So it’s London 2 – Manchester nil (enjoy it while you can London, you aren’t going to win the thing).
The way modern football works, not only is being knocked out of the Champions League miserable enough, but the financial consequences aren’t great either, especially when you’re up to your eyes in debt.
Lots of people have asked me about the cost of United’s CL exit, so here’s a quick run through of the figures. The bottom line is that due to the way UEFA makes its payments, with a big element relating to the last season’s domestic rankings, United will not lose a huge amount of cash compared to last year.
What two wins, three draws and a defeat in one of the easiest of groups says about the club is another matter.....
I’ll make financial comparisons with last season when of course United were (well) beaten finalists. UEFA publish the TV cash distribution and its shows MUFC received €53,197,000 (c. £46m) in Champions League income.
There are several elements to the CL TV payments:
1. Participation and “match bonus”
All clubs in the group stages receive a €3.9m “participation” payment and a €550,000 per game played “match bonus” (nonsensical since everyone is guaranteed six matches!). So every club gets €3.9m + (6 x €0.55m) = €7.2m.
Difference versus 2010/11: ZERO
2. Group performance bonus
For every win in the group stages, a club gets €800,000 and for every draw €400,000. The table below shows the number of each for the four English clubs this season:
Difference versus 2010/11: DOWN €1.2m
3. Last season's knockout round payments
Participation in each round means another payment of the following amounts:
Last season United earned €16.1m as losing finalists.
Difference versus 2010/11: DOWN €16.1m
4. The “market pool”
The market pool represents around 45% of the CL money UEFA distributes to clubs. Each country has its own pool amount (reflecting the relative size of the advertising markets). The English pool is c. €84m, around 25% of the total.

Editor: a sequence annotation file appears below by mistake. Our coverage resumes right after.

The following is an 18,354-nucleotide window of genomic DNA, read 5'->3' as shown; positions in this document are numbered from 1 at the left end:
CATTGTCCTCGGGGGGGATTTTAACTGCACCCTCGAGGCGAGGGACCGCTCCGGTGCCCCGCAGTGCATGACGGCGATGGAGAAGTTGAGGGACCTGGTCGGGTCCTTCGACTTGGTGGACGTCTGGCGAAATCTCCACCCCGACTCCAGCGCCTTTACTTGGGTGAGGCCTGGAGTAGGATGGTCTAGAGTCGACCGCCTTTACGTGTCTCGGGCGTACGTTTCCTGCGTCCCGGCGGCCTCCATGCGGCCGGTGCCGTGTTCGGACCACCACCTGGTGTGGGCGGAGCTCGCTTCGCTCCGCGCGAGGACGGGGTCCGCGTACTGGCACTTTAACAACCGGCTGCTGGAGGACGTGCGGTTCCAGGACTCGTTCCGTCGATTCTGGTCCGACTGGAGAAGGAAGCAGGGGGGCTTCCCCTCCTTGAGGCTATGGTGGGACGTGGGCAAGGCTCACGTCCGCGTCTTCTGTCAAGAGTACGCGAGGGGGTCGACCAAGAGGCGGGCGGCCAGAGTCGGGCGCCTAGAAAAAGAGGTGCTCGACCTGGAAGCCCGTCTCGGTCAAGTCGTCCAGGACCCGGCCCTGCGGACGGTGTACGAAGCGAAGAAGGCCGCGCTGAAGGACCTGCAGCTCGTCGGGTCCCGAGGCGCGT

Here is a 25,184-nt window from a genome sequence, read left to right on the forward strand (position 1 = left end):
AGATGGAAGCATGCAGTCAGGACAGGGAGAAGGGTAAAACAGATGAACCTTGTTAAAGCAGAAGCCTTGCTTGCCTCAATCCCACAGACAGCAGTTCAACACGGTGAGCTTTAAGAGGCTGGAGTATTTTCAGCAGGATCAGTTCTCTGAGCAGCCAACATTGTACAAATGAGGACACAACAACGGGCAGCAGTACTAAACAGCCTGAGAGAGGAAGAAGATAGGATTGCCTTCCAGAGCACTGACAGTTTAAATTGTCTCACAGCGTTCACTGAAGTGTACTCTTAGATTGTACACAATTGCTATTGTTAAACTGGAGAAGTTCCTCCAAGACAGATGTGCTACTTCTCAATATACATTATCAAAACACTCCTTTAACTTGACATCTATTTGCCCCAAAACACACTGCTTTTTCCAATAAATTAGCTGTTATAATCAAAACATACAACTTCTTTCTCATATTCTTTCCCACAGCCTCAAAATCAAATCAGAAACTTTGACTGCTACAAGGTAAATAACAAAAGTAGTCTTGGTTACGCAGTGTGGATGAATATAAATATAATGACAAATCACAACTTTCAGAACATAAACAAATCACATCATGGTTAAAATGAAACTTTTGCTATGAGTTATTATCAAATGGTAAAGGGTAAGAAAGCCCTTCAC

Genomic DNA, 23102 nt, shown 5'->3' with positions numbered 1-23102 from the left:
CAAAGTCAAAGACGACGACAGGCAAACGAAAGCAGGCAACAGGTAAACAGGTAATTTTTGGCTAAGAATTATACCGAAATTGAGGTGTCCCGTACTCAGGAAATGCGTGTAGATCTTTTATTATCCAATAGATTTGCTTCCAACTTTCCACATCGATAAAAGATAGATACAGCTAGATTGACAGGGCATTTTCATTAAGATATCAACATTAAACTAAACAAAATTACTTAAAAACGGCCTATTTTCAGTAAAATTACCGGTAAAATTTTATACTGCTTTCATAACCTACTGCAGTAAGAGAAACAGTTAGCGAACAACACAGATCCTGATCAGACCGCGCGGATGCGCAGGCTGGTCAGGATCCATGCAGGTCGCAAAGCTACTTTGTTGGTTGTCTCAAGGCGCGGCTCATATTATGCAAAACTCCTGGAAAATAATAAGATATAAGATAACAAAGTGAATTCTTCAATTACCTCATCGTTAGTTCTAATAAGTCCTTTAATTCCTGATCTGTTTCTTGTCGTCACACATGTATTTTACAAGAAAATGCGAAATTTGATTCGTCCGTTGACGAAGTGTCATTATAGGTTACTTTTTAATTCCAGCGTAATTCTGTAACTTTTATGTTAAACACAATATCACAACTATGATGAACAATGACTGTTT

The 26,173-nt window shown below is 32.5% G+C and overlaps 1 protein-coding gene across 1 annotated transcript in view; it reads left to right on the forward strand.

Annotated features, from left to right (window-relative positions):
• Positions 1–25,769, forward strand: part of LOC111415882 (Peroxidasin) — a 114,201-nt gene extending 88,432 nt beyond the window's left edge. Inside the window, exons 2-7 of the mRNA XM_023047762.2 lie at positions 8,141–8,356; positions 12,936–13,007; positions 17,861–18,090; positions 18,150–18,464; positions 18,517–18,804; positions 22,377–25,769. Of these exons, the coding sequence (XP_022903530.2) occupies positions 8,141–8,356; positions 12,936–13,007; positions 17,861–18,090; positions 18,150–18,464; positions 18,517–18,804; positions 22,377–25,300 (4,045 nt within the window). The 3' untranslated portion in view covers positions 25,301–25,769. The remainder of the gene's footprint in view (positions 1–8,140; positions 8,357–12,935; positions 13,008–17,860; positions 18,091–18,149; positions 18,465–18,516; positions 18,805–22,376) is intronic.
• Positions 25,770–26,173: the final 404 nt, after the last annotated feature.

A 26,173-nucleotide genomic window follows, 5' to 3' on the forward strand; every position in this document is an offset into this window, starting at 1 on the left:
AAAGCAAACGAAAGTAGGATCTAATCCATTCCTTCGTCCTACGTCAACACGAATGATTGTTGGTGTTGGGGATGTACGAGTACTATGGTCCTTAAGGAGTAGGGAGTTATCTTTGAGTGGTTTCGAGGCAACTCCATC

Each market pool is distributed based on two formulae, 50% by the relative domestic league position of the clubs from the relevant country and 50% by how far in the CL each club progress.
4a. Market Pool - PL finish element
As Champions, United receive 40% of the Premier League finish element of the English market pool, Chelsea (2nd in the league) receive 30%, City (3rd) 20% and Arsenal (4th) 10%.
This means that United receive c. €16.8m this season vs. the €12.5m they received last season (when Chelsea were the reigning champions).
Difference versus 2010/11: UP €4.3m
4b. Market Pool - progress in the CL element
The 50% of the market pool determined by the relative progress of the clubs cannot be calculated for certain until we know how far through the competition Chelsea and Arsenal progress. The split is determined on the number of games played (maximum of thirteen for finalists). The minimum the London clubs could play is eight (if they go out in the next round).
The difference for United and City between the best and worse case is not huge (around €2m).
Difference versus 2010/11: DOWN €4.4-6.8m
5. Total UEFA CL payments
Adding up the group stage payments, and the market pool, the most United can earn from the CL this year is around €36.5m, the least is €33.4m.
Total difference versus 2010/11: DOWN €17.4-19.8m (£15-17m)
Europa League cash
United and City will both get the dubious honour of being parachuted into the Europa League in the new year.
The UEFA distribution for this beaten up tournament is less than 20% of what is paid out for the Champions League. There is a market pool and payments for progressing through each of the five(!) rounds up to and including the final. Winning the competition could add around €10m (there is a market pool here too).
There are potentially four home games in the Europa league vs. three in the Champions League, so the impact on gate receipts depends on a few factors, primarily how far through the EL United progress. The club’s website does not have ticket prices for the Europa League yet, and we do not yet know whether the club will enforce the ludicrous “automatic cup scheme” that compels Old Trafford season ticket holders to buy tickets for all cup games (with an opt out only for the League Cup). If United enforce the ACS, if prices are set close to those for the Champions League and if United get to the quarter finals or beyond, there will be no impact on revenue.
A nice club would waive the ACS obligation to buy Europa Cup tickets and would cut prices too (as Spurs have this season). Don’t hold your breath.....
Because of the big market pool boost from being champions last season, United will only lose a maximum of £17m in TV cash from the early exit. Some of this can even be recovered from the Europa league. The club don’t budget to progress beyond the last sixteen in any season, so recent success has been a financial bonus. To put this loss into context, it represents a maximum of 15% of last year's EBITDA.
The fact that a club who have reached three finals in four years can get eliminated from one of the easiest groups points to wider problems....